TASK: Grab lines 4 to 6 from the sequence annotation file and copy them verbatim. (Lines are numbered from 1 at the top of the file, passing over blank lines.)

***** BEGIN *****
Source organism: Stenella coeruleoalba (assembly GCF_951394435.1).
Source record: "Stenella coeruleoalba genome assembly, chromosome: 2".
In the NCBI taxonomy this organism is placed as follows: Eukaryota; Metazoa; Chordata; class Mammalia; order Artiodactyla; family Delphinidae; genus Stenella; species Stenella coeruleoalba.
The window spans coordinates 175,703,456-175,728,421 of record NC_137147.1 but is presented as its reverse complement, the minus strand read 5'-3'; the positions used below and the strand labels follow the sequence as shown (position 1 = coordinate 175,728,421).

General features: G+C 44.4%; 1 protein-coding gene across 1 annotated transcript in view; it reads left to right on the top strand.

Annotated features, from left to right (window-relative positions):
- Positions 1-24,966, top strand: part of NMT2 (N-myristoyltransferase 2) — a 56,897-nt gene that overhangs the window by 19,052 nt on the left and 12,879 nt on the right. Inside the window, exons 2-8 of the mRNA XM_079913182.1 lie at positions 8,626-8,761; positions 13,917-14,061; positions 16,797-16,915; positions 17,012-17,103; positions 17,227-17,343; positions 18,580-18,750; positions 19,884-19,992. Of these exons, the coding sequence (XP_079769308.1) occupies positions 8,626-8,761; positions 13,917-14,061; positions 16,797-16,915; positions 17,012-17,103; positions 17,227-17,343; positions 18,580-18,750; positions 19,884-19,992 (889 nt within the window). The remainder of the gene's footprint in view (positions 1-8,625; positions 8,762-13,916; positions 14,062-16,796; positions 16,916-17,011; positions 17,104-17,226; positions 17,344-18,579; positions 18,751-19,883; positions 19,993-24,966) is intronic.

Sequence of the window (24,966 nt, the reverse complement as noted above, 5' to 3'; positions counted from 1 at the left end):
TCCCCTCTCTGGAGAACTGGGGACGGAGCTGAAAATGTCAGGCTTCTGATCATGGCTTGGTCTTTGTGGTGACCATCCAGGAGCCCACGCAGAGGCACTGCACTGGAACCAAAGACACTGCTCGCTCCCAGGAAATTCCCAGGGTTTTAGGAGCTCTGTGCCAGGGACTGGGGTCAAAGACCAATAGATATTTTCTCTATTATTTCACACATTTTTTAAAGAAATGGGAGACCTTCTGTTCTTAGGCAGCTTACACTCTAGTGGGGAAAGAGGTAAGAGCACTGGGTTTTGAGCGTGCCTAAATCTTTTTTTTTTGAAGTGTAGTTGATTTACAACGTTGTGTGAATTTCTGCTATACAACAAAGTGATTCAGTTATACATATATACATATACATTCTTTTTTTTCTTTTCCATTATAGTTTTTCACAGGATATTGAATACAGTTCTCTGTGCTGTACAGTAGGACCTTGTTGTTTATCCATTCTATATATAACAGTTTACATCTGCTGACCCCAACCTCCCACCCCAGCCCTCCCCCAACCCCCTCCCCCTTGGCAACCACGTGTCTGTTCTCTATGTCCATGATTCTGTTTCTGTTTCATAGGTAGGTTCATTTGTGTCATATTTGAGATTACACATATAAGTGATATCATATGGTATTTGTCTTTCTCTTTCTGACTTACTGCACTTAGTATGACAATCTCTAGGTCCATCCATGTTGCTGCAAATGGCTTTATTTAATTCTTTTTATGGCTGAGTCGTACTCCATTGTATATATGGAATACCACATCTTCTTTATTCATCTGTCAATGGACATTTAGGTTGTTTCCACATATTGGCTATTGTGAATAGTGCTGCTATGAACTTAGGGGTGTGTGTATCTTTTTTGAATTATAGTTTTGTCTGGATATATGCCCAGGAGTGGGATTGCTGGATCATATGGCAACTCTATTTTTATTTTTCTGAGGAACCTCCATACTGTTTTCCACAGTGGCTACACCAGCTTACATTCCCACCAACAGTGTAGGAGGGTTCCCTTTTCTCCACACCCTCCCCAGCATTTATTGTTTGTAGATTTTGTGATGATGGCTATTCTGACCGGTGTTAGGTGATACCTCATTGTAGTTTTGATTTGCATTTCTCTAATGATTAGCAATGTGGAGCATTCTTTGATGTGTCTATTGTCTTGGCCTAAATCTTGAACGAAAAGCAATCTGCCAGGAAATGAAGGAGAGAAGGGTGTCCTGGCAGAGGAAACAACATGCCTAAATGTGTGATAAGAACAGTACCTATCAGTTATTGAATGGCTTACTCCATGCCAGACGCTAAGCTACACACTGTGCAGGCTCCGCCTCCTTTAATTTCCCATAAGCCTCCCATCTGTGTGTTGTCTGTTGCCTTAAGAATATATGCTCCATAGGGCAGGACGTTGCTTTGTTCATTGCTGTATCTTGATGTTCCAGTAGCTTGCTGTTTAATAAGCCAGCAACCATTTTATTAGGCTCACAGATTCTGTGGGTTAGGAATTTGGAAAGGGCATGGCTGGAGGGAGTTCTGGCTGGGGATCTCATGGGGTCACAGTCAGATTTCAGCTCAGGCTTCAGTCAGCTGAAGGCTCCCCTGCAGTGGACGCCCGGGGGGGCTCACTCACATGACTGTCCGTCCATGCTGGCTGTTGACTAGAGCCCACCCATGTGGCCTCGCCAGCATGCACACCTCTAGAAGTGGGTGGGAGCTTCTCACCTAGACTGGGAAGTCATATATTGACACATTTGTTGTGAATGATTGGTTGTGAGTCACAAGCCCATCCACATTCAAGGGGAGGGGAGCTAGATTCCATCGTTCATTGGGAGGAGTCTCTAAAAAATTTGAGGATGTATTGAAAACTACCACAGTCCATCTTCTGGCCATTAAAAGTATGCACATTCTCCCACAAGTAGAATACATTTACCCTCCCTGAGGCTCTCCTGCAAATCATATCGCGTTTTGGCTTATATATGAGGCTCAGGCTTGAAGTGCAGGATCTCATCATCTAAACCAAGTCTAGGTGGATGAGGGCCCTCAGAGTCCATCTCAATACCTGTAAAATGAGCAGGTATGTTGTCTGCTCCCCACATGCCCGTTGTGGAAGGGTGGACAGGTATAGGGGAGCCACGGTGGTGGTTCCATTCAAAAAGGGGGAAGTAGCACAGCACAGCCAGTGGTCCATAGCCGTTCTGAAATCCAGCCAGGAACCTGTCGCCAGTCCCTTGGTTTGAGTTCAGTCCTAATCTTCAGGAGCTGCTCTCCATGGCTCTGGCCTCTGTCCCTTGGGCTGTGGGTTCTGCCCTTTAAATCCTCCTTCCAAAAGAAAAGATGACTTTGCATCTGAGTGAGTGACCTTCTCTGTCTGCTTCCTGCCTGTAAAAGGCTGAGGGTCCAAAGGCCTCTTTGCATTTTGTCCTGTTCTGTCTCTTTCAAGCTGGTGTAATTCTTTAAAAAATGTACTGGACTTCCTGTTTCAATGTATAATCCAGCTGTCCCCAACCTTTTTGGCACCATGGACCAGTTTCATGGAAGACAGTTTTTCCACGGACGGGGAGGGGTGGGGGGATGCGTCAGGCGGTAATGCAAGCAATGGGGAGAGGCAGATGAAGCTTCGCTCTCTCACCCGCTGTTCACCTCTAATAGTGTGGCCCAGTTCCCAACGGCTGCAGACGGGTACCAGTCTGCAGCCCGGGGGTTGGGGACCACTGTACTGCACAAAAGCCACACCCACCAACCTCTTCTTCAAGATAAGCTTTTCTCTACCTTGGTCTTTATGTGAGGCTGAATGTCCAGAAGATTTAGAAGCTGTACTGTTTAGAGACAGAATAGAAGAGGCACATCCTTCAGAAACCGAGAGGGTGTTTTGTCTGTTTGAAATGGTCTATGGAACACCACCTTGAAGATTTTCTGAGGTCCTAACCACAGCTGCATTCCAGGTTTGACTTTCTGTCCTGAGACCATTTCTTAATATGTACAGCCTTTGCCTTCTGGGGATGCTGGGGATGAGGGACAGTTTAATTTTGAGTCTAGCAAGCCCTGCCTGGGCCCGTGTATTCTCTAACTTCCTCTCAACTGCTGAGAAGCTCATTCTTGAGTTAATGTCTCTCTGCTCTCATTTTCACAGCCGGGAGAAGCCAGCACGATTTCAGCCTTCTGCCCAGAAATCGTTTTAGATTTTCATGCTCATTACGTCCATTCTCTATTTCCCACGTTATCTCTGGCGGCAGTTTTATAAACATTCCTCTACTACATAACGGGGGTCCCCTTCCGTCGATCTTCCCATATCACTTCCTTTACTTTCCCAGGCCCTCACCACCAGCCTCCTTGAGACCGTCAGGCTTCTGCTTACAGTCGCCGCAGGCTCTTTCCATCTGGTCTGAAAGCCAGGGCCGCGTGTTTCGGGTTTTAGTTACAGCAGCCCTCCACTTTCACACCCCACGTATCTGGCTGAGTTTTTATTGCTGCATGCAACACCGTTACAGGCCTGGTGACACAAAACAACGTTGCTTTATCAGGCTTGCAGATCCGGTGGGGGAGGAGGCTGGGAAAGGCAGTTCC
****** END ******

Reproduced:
The window spans coordinates 175,703,456-175,728,421 of record NC_137147.1 but is presented as its reverse complement, the minus strand read 5'-3'; the positions used below and the strand labels follow the sequence as shown (position 1 = coordinate 175,728,421).

General features: G+C 44.4%; 1 protein-coding gene across 1 annotated transcript in view; it reads left to right on the top strand.

Annotated features, from left to right (window-relative positions):